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What – and Why – To Get for Dad

Buying with purpose can inspire family engagement

By Jason Godin

“What should we get dad for Father’s Day?”

It’s a question posed perennially and privately among family members, and often leaves loved ones grasping for answers. A tie? Power tools? New shoes? Or as often, something dad may not really need.

To guide us, maybe we could take a lesson from the buying habits of millennials. For today’s youngest generation, it appears that the nature of gift-giving now includes why in addition to simply what.

In an online article “Why Millennials Don’t Want to Buy Stuff,” business consultant John Allan Dykstra argues that the roughly 70 million men and women born in the U.S. between 1981 and 1996 have changed the focus of purchasing, to the point where, for them, “value has moved elsewhere” when it comes to item worth. Millennials seek an item that “connects people to something – or someone – else.”.

Buying gifts with purpose, it seems to me, has potential for inspiring families to embrace lives rooted in faith. A son or daughter purchasing the Compendium of the Catechism of the Catholic Church for their father in printed paperback – it averages an affordable $13 at various online booksellers – places in his hands a powerful tool for building faith basics. Learning would lead to sharing – first with his family, next with his local community – practical lessons that form a curriculum of collaborative actions that could change the world, or at least the world he deals with. And, if only for an instant, it would invite tech-savvy millennials to explore what is increasingly undiscovered terrain for them: faith resources.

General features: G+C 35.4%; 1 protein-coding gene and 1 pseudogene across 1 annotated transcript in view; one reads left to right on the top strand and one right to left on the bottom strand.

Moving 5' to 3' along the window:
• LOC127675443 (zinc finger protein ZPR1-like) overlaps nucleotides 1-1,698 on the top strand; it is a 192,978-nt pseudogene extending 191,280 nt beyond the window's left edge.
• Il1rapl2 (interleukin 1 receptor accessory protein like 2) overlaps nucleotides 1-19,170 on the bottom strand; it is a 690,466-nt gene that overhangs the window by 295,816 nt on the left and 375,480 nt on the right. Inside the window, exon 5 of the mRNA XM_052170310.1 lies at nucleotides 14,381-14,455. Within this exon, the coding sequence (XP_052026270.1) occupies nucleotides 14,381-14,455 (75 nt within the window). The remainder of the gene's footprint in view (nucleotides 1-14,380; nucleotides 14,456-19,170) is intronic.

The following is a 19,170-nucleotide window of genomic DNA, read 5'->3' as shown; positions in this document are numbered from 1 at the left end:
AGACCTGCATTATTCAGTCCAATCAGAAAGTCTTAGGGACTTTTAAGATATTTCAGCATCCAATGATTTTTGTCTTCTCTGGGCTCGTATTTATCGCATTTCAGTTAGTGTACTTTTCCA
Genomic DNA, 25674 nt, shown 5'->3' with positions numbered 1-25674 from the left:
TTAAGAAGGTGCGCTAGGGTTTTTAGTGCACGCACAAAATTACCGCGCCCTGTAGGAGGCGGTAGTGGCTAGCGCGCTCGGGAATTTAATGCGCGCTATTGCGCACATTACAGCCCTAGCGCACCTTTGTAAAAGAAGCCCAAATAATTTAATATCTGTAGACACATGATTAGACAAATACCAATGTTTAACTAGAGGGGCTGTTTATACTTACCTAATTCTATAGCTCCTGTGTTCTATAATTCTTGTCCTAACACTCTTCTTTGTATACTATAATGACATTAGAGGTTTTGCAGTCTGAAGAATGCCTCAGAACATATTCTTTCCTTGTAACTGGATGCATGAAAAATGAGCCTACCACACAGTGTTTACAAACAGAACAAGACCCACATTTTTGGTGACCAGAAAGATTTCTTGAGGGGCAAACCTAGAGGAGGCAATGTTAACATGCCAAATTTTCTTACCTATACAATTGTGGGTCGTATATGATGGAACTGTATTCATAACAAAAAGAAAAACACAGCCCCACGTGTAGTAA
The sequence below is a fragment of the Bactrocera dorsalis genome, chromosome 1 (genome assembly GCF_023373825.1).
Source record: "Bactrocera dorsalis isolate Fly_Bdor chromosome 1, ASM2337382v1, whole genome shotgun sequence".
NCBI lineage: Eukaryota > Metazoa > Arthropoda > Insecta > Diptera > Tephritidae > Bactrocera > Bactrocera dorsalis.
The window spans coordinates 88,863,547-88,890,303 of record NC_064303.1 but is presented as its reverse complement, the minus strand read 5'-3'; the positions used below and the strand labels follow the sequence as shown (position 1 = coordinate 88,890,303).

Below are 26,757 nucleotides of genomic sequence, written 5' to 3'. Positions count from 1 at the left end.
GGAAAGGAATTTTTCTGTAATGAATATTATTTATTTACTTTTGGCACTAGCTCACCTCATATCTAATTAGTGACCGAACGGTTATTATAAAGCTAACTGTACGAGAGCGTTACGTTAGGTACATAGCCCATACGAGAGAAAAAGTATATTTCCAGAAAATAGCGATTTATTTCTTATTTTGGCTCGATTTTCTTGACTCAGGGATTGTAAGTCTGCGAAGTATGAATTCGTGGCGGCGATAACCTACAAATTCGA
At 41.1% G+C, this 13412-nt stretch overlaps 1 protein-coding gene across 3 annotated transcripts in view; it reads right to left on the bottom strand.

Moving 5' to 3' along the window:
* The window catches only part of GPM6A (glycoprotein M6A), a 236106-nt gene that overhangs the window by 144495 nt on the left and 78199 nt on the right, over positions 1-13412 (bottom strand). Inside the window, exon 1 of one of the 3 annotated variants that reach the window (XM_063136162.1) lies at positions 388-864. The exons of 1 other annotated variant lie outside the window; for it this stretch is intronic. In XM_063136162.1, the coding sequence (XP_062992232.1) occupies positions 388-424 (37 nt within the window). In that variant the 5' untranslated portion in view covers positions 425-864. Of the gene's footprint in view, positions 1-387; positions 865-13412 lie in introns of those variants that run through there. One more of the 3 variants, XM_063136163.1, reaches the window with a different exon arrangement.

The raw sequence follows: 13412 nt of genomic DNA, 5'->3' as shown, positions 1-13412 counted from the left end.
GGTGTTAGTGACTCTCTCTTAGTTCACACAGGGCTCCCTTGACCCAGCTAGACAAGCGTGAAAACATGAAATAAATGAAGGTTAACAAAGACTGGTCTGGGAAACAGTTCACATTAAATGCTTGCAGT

In his apostolic exhortation Evangelii Gaudium, Pope Francis warned about indifference metastasizing globally through an “economy of exclusion” that prioritizes money and markets over mankind. “The culture of prosperity deadens us; we are thrilled if the market offers us something new to purchase,” the Holy Father observed. “In the meantime all those lives stunted for lack of opportunity seem a mere spectacle; they fail to move us” (54).

Knowingly or not, millennials appear to have taken this papal caution to heart with their purchase practices. Buying with purpose, paying for goods and services specifically to make a difference, point to an ethic that can lead to selflessness and generosity. It also suggests a marketplace where value is measured by quality, not just quantity.

As Father’s Day fast approaches, we might all do well to pay attention to these millennial developments, and consider the deeper value of the gift we give our father, for his good as well as our own.

Jason Godin is associate editor of Fathers for Good.